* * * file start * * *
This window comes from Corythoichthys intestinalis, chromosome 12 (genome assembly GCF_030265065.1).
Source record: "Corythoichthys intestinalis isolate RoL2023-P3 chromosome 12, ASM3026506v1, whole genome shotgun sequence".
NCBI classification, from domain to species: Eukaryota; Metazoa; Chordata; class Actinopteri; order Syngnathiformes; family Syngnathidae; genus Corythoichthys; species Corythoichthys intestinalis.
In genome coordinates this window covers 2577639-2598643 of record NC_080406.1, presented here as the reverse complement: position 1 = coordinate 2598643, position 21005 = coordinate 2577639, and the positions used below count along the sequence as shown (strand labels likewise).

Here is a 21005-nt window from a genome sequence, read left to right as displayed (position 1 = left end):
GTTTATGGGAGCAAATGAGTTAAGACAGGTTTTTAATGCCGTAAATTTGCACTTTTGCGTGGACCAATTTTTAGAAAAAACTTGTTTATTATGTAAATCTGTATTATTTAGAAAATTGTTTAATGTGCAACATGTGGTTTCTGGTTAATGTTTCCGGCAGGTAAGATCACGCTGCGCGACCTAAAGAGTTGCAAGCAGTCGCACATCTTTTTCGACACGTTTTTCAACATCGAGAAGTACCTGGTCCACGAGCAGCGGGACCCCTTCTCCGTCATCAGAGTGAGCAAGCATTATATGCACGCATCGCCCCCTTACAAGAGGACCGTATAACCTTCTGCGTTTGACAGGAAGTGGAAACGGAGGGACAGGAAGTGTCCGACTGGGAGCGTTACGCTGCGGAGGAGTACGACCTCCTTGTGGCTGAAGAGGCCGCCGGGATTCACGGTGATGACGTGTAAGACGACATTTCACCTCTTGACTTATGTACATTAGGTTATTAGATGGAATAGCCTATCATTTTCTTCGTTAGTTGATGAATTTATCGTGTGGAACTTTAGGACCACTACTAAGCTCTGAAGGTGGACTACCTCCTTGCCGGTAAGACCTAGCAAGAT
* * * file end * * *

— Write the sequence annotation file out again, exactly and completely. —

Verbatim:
This window comes from Corythoichthys intestinalis, chromosome 12 (genome assembly GCF_030265065.1).
Source record: "Corythoichthys intestinalis isolate RoL2023-P3 chromosome 12, ASM3026506v1, whole genome shotgun sequence".
NCBI classification, from domain to species: Eukaryota; Metazoa; Chordata; class Actinopteri; order Syngnathiformes; family Syngnathidae; genus Corythoichthys; species Corythoichthys intestinalis.
In genome coordinates this window covers 2577639-2598643 of record NC_080406.1, presented here as the reverse complement: position 1 = coordinate 2598643, position 21005 = coordinate 2577639, and the positions used below count along the sequence as shown (strand labels likewise).

Here is a 21005-nt window from a genome sequence, read left to right as displayed (position 1 = left end):
GTTTATGGGAGCAAATGAGTTAAGACAGGTTTTTAATGCCGTAAATTTGCACTTTTGCGTGGACCAATTTTTAGAAAAAACTTGTTTATTATGTAAATCTGTATTATTTAGAAAATTGTTTAATGTGCAACATGTGGTTTCTGGTTAATGTTTCCGGCAGGTAAGATCACGCTGCGCGACCTAAAGAGTTGCAAGCAGTCGCACATCTTTTTCGACACGTTTTTCAACATCGAGAAGTACCTGGTCCACGAGCAGCGGGACCCCTTCTCCGTCATCAGAGTGAGCAAGCATTATATGCACGCATCGCCCCCTTACAAGAGGACCGTATAACCTTCTGCGTTTGACAGGAAGTGGAAACGGAGGGACAGGAAGTGTCCGACTGGGAGCGTTACGCTGCGGAGGAGTACGACCTCCTTGTGGCTGAAGAGGCCGCCGGGATTCACGGTGATGACGTGTAAGACGACATTTCACCTCTTGACTTATGTACATTAGGTTATTAGATGGAATAGCCTATCATTTTCTTCGTTAGTTGATGAATTTATCGTGTGGAACTTTAGGACCACTACTAAGCTCTGAAGGTGGACTACCTCCTTGCCGGTAAGACCTAGCAAGAT